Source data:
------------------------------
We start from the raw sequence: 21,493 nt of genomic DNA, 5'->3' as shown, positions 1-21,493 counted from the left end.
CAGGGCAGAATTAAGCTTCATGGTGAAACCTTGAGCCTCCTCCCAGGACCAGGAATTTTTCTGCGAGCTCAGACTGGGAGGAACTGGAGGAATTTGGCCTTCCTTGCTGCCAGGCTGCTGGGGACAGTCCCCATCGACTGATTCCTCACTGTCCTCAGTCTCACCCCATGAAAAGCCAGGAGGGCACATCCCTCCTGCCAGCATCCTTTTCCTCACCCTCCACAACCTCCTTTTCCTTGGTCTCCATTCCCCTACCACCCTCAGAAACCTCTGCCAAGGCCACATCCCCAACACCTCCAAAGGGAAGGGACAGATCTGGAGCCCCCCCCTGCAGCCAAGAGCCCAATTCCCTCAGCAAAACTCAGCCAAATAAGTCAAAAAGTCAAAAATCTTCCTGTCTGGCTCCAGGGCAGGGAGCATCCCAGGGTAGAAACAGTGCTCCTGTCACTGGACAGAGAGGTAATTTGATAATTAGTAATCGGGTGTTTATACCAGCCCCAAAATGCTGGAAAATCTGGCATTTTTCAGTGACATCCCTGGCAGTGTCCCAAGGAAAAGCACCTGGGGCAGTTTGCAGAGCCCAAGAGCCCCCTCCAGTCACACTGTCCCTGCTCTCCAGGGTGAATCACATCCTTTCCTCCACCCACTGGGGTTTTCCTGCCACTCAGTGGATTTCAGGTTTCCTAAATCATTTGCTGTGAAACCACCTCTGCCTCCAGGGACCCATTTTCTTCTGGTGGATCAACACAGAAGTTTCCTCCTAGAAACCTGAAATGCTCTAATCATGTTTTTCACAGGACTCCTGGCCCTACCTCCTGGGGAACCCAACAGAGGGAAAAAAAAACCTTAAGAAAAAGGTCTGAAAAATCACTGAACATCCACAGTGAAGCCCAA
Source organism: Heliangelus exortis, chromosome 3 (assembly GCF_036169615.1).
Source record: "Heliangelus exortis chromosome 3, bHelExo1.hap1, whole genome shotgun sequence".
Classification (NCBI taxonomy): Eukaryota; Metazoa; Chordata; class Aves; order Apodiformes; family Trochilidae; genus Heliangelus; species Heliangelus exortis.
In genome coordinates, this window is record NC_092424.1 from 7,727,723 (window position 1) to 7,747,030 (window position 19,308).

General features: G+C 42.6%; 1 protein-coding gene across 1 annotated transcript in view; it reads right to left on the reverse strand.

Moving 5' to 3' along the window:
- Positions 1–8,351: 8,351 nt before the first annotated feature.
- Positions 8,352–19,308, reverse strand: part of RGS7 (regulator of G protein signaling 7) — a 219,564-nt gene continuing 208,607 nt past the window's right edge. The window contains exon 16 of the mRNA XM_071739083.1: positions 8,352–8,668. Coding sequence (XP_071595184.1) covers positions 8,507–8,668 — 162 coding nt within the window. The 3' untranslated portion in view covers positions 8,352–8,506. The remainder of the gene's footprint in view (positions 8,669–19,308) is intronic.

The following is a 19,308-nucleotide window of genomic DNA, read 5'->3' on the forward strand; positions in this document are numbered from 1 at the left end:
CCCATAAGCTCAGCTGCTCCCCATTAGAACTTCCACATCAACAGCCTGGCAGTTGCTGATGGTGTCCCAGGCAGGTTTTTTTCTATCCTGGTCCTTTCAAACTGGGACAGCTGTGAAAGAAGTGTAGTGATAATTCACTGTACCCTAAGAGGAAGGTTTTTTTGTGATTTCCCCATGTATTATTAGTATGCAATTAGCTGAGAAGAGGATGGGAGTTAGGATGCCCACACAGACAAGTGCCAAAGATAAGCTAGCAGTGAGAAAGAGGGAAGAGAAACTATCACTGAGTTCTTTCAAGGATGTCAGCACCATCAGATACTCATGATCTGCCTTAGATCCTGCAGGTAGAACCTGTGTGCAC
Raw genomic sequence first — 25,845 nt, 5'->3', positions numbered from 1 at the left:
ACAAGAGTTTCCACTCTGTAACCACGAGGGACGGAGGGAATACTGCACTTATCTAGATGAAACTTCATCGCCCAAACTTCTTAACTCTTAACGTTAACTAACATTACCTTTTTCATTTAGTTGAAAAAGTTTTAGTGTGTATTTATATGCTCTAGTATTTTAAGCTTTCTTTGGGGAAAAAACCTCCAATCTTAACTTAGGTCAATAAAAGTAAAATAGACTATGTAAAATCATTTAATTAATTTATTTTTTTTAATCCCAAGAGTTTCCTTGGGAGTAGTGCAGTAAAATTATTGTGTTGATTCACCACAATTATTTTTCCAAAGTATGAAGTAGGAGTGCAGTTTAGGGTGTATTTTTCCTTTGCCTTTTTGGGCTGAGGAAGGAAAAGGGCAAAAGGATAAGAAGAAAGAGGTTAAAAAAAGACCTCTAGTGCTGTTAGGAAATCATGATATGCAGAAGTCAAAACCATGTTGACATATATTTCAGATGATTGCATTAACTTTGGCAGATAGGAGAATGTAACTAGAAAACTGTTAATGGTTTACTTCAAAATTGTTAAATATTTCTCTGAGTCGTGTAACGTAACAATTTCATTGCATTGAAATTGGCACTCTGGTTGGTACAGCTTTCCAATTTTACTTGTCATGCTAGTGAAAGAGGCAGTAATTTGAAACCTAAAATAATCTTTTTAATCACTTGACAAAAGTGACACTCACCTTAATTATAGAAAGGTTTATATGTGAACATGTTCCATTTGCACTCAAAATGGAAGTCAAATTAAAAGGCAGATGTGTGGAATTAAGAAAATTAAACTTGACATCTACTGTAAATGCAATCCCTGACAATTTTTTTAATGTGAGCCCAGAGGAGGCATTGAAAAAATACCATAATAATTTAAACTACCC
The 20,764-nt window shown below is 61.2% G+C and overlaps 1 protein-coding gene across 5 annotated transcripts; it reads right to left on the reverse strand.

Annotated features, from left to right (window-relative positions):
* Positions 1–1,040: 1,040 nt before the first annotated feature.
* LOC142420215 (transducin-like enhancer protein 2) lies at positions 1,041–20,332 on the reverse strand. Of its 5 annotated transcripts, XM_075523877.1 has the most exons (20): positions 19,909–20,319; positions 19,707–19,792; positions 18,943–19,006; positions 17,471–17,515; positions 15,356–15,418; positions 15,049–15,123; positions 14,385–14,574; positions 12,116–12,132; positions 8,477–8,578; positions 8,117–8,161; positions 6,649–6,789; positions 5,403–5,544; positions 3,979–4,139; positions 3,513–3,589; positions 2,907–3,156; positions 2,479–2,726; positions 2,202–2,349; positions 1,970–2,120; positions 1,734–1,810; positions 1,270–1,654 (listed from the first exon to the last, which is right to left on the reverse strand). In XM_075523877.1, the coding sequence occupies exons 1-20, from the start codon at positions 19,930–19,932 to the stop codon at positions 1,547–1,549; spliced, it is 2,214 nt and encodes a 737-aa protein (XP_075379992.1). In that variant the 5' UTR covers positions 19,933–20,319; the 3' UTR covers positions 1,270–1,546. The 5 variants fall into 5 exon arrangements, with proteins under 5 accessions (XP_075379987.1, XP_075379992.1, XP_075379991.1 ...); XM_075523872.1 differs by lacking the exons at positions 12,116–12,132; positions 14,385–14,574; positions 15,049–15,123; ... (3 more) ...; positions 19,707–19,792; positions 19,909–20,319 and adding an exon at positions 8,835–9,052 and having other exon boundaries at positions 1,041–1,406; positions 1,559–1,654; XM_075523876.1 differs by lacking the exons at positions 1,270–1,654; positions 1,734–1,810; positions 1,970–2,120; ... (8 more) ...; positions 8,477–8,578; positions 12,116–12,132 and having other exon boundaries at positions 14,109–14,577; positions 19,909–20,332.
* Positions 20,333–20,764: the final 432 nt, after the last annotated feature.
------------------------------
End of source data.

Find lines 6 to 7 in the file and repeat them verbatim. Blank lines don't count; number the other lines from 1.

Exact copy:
In genome coordinates, this window is record NC_092424.1 from 7,727,723 (window position 1) to 7,747,030 (window position 19,308).

General features: G+C 42.6%; 1 protein-coding gene across 1 annotated transcript in view; it reads right to left on the reverse strand.